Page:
One of the modern diseases of management is statistics-based management practices. Collect statistics, set targets, and punish the underperformers. Theoretically this creates an incentive for people to improve performance. in reality, it creates an incentive to juke the stats to create the illusion of performance. In the average office, that doesn't matter - it makes no difference in the great scheme of things how many reports you process (in fact, you could say that about most office jobs). But when you apply such techniques to policing, it means police stop investigating rapes:
Rape victims were pressured to withdraw their allegations by a specialist [London] Metropolitan police unit as officers tried to gerrymander their performance statistics, the report found.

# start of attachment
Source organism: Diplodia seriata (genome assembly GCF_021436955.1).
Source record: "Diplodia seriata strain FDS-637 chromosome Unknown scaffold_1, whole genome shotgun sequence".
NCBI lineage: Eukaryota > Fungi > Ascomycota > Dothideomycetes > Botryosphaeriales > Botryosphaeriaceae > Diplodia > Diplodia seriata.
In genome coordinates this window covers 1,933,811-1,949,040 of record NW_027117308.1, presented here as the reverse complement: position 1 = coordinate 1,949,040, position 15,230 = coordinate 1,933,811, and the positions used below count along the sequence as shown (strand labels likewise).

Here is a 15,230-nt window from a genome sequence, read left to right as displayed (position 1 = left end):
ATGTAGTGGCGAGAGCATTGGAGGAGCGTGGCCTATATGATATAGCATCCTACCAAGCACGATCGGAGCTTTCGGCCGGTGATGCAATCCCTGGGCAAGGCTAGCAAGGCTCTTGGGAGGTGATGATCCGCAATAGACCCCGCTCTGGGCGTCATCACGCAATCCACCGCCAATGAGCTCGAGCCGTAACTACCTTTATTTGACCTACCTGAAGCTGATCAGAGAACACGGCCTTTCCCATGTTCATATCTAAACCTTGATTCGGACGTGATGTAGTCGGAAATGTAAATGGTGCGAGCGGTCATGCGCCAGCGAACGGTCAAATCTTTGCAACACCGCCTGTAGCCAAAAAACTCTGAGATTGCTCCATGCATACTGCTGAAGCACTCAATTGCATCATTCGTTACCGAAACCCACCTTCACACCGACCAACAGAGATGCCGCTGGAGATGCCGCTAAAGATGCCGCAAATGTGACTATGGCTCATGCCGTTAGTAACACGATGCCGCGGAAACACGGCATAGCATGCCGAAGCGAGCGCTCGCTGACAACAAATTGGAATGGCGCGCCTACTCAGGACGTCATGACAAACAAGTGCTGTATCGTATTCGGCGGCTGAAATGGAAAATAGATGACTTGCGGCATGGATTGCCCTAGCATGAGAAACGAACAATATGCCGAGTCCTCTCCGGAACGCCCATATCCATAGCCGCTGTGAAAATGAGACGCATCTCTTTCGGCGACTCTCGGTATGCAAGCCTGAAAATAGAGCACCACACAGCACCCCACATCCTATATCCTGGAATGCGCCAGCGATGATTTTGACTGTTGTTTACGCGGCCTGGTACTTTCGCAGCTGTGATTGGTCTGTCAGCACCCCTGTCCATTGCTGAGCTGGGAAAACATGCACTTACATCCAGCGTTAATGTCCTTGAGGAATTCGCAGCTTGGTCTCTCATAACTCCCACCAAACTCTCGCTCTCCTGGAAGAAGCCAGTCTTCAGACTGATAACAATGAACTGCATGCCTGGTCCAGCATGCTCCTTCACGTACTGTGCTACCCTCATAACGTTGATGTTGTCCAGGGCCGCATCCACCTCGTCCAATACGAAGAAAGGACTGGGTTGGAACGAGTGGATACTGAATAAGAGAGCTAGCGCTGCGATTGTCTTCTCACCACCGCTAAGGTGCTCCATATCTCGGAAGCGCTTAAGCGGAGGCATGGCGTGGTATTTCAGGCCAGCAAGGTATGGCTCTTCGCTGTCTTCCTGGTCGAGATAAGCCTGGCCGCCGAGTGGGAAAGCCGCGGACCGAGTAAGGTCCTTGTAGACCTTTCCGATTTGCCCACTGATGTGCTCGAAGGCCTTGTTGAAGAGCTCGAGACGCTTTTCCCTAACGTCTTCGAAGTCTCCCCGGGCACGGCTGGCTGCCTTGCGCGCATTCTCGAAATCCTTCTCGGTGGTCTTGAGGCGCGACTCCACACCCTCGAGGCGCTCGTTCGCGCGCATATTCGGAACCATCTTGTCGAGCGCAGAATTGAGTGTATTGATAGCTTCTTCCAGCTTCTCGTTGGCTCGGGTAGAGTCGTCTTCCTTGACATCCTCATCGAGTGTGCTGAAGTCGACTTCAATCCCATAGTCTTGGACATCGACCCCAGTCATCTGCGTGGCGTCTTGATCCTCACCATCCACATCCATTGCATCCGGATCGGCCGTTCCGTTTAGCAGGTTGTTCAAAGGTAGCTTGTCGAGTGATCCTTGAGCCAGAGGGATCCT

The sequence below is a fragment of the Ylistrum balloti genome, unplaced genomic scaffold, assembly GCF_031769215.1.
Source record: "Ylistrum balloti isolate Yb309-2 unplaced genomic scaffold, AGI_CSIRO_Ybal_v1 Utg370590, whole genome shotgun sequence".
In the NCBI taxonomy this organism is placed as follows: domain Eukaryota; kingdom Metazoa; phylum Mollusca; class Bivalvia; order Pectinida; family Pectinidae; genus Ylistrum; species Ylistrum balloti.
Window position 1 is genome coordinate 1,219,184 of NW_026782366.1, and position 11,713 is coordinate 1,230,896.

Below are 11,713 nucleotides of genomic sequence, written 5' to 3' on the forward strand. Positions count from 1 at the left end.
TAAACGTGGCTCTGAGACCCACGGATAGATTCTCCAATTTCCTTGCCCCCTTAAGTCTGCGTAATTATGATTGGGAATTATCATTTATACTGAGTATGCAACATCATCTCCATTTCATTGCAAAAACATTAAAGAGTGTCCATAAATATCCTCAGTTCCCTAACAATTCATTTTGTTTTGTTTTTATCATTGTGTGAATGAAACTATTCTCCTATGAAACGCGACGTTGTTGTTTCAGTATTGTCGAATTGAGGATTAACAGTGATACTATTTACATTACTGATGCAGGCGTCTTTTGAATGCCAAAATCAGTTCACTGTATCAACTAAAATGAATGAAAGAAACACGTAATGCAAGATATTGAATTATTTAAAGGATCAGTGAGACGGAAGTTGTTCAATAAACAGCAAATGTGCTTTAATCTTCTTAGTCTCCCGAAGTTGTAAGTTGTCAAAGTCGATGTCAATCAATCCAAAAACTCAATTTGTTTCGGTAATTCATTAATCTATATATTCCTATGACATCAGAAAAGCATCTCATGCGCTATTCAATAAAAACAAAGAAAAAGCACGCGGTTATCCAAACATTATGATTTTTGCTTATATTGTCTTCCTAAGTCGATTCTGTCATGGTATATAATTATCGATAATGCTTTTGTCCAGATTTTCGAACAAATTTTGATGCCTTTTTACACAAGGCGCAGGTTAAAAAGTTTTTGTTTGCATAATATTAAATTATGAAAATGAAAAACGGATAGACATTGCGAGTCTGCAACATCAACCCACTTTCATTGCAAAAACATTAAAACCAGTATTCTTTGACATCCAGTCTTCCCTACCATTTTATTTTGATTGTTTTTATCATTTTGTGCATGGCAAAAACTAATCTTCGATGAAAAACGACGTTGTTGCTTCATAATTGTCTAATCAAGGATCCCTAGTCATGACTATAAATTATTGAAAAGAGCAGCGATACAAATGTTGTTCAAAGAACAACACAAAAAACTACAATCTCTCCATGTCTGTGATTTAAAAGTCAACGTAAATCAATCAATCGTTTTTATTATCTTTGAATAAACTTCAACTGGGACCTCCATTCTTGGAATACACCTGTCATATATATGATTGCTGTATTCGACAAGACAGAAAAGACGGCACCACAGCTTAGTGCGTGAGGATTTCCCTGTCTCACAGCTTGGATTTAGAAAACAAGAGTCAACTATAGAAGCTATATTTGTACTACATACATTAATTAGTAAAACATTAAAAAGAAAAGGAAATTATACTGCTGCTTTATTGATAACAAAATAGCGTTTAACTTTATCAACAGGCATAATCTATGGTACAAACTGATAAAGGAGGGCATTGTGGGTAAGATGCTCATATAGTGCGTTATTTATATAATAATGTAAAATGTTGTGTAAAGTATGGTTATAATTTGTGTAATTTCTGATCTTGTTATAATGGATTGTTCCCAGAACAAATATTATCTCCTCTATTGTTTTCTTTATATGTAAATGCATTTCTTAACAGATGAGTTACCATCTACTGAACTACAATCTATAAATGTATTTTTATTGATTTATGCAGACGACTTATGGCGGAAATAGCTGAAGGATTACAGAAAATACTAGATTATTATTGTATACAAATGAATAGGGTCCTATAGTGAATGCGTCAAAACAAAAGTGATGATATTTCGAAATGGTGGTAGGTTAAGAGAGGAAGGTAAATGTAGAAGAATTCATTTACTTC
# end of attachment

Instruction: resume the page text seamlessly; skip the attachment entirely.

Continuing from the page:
The Independent Police Complaints Commission (IPCC) said the Sapphire unit at Southwark had failed victims. Women reporting rapes and sexual assaults were encouraged to withdraw their allegations, it said.
The watchdog said its investigation followed cases in 2008, when the Southwark Sapphire unit was performing poorly and under pressure to improve.
The report found women were questioned repeatedly by a detective about whether they had consented to sex. They were encouraged to withdraw their complaints, which boosted the unit's sanctioned detection rate.
The rape allegations were not recorded by police.
The IPCC calls this "wholly inappropriate" and "deeply disturbing". One could say the same about the management practices which led to this abuse.
Meanwhile, I am wondering whether the New Zealand police use such methods - and if so, whether we will learn of similar horror stories here.